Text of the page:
Previously, and thermionic valve based.
One of the sites I work on has two old Honeywell thermostats on the wall that are like nothing I’ve seen elsewhere and it kinda intrigues me. These have a small bellows inside and act upon temperature changing the pressure of gas sealed within it. I wonder if they have to thus be calibrated for altitude?
I’d guess circa 1960s-1970s based on the date of other gear at this site.
First, the cooling thermostat – it’s a pretty straightforward mercury switch two-stage type. BIG mercury switches, though – much bigger than Honeywell would have put in their standard home HVAC controls…
The setpoint is adjusted using the hex screw on the side.
Next, the heating thermostat, which really had me scratching my head:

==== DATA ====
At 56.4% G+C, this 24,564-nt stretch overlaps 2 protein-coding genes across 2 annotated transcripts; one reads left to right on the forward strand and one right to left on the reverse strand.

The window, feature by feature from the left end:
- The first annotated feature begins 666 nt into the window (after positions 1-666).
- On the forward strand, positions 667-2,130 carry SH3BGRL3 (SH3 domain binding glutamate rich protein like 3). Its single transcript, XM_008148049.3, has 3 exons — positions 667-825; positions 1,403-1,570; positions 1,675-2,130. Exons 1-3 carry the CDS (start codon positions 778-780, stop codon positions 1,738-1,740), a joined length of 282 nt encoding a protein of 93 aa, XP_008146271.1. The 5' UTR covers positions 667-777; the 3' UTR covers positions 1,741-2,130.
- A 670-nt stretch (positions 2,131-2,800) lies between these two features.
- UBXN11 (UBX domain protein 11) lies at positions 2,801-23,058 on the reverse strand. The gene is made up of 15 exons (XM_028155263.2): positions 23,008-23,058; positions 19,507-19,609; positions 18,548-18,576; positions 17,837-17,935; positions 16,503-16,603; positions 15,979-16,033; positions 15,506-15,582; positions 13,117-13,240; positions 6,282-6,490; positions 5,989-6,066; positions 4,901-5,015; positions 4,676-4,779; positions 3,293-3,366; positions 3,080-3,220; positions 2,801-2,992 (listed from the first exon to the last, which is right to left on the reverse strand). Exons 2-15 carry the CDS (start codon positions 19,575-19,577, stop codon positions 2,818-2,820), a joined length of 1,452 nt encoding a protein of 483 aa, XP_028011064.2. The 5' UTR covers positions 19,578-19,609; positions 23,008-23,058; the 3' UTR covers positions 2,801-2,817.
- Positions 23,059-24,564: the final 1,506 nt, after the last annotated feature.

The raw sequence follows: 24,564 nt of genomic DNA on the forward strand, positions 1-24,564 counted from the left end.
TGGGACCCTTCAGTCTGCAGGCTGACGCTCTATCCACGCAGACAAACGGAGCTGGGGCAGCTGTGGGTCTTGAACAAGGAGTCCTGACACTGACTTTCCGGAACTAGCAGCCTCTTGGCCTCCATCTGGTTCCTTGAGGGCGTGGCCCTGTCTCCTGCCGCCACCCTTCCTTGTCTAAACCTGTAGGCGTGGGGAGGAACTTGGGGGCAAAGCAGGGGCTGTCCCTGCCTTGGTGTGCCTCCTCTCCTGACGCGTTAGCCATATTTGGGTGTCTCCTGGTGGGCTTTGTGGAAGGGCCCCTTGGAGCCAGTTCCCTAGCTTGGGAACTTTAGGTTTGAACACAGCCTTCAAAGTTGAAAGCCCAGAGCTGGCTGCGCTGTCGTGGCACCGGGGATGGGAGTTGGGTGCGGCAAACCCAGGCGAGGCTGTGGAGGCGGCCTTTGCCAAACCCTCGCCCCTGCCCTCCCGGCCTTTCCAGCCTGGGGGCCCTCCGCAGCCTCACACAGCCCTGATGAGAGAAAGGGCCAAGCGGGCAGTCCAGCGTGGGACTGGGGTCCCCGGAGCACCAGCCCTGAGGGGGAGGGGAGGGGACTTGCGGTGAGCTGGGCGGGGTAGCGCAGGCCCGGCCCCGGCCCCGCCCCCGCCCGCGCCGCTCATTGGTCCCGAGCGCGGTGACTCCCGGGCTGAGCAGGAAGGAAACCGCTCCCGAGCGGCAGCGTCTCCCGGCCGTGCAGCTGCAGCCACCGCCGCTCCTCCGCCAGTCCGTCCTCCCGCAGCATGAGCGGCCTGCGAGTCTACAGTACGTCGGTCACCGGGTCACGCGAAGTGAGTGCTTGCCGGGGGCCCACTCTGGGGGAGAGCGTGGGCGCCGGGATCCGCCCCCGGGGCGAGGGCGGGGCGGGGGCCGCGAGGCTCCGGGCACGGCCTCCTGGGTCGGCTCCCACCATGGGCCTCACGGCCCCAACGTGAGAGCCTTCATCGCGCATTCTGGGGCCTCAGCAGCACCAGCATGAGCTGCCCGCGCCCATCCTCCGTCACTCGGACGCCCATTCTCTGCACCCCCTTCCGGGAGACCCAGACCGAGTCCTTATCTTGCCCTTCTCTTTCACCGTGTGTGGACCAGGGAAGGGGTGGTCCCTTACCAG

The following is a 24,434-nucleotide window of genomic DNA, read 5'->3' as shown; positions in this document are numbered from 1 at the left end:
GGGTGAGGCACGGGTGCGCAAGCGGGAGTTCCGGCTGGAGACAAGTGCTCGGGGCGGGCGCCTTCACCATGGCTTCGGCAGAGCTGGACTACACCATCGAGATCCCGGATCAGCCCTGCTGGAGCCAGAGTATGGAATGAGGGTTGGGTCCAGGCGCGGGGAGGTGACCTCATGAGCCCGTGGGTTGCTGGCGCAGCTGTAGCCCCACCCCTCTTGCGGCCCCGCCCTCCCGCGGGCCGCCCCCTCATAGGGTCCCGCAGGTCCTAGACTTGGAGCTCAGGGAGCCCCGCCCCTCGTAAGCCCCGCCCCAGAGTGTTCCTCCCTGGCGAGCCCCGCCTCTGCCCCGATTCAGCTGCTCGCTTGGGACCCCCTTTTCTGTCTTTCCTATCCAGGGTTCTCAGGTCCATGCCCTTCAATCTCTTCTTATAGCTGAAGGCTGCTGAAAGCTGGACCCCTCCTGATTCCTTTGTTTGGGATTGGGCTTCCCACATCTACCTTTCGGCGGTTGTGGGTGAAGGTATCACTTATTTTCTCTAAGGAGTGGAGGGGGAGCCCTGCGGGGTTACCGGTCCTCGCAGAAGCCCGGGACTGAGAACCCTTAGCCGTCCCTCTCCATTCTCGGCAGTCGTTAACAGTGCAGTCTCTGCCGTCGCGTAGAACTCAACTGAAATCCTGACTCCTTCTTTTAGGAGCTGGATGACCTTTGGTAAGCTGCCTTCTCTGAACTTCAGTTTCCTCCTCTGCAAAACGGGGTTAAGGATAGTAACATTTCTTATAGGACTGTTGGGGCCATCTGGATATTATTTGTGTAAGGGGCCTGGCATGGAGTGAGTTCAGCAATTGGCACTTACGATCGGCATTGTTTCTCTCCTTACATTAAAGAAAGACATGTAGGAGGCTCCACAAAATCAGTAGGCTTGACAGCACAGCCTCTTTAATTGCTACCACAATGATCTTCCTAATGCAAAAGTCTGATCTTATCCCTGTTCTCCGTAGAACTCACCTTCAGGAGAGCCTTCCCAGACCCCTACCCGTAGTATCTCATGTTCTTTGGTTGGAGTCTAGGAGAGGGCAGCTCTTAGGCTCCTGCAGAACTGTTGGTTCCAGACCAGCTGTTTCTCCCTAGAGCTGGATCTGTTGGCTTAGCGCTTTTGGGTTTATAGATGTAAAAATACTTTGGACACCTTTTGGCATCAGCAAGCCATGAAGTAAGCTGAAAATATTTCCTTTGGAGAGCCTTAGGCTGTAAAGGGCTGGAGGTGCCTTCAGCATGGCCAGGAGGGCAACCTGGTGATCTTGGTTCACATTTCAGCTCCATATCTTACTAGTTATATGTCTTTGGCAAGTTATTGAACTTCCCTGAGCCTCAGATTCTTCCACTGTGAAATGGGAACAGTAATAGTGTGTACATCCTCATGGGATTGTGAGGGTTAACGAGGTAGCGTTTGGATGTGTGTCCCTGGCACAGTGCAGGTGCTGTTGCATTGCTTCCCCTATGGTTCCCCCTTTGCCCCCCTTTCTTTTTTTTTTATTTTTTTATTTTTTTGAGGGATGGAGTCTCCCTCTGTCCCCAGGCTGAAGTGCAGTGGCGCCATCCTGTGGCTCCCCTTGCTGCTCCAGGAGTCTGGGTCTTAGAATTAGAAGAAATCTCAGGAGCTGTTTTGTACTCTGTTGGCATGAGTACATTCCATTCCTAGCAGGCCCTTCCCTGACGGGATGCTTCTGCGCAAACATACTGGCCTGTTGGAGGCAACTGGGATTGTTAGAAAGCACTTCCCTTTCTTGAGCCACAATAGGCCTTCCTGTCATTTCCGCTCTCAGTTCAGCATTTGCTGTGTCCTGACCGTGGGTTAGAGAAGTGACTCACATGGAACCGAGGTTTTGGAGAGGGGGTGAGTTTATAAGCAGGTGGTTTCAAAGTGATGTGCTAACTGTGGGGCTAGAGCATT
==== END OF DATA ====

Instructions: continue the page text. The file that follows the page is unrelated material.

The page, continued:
The contact arrangement is curious. This thermostat does not appear to just switch on and off, rather, its output appears to be a variable wirewound resistor! Said resistor is also mounted far from the bellows, so it’s definitely not just an anticipator resistor. This makes me wonder if it was actually more of a remote sensor to something fancier—? Apparently it’s a “proportional control” and I wonder what the original heating system up there was. The original HVAC system has been mostly removed and replaced with a boringly modern one.